If there is a God, it ain’t a “him” or a “her.” I stand on this statement, as an all powerful extra dimensional and omniscient intelligence with an army of fire sword carrying winged avengers can only be described as being an “it.” Often, I wonder if “it” is just the “lord of the local vicinity” or if there’s a race of these all powerful things experimenting on different solar systems all over this universe of ours. If “it” is the sole autarch of our particular universe, what about all the other universes? There’s got to be a bigger story at work. Presuming each universe has its own “it,” do you suppose they’d compare notes occasionally?

– photo by Mitch Waxman

Imagine the various “its” communicating with each other, their divine voices a combination of thunder and volcano sounds, chatting about their individual projects in the white hot particle foam and void soup which the different universes are thought to float about in? “Check this out,” our “it” might say – “My apes just figured out how to split the atom,” with some pride. Another “it” would chime in with “big whup, my lizards have just learned to harvest water from asteroids.” A third comes in with “yeah, my bugs did both of those things but then I threw an asteroid at them, just to see how they react” “can’t wait to see how they react to having to start over from scratch.”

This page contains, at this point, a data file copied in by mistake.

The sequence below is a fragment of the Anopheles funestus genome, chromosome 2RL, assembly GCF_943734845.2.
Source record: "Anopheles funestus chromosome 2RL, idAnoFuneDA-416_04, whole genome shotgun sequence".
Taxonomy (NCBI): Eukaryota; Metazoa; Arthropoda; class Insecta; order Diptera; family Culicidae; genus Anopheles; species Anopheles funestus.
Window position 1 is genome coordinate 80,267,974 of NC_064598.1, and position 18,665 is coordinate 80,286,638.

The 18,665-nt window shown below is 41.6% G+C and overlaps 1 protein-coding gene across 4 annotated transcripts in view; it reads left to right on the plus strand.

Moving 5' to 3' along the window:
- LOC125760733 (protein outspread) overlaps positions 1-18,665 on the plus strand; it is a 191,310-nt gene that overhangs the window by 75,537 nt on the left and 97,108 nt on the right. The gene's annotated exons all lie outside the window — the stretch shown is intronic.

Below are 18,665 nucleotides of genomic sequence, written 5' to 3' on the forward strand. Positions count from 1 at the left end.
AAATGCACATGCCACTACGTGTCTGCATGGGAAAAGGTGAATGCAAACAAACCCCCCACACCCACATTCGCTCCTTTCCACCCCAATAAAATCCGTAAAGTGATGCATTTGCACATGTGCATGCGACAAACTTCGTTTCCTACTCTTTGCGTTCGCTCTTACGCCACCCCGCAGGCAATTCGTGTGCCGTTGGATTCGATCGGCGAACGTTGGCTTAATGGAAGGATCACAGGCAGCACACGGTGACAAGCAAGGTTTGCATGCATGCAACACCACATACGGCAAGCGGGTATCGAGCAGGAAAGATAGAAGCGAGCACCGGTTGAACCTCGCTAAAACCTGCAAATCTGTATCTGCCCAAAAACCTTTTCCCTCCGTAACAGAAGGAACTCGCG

Of course, the basic rules and physics of our world would likely be different in the various bubble universes, as any “universal constant” would be strictly contained to its own realm. Anything is possible, really, when we’re discussing magick and god kings, who live in the sky, and sit on thrones. What if it’s all true, and after death you make it to some heavenly choir where you’re going to sing to “it” for all eternity. What if you don’t like the music? Do you ever get a year end review where you get to say “So, what’s the point of giving kids cancer, oh “it”? Also, “as a disembodied extradimensional intelligence, why do you have so many hang ups about monkey sex” and “seriously, why do you hit us with a Ghengis Khan or Hitler every now and then?”

– photo by Mitch Waxman

Long ago, and that’s where this entire narrative offered today drops from, I had a conversation with somebody of formidable intelligence who was a member of what I refer to as the “god squad.” By that, I mean, he was a church guy that saw everything through a literalist New Testament filter. When chatting about Science Fiction, he rejected the idea of life on other worlds since it’s not mentioned by a group of peasants and tradesmen who died two thousand years ago, and left behind detailed notes about their experiences with spiritual matters in Roman occupied Judea in the only book you’re supposed to take seriously. My buddy said that if there was life on other worlds, it would be a mirror of our own, and since mankind was made in “its'” image, so too would any intelligent species look just like us when encountered. “Just like us,” of course, meant people of European and North African descent.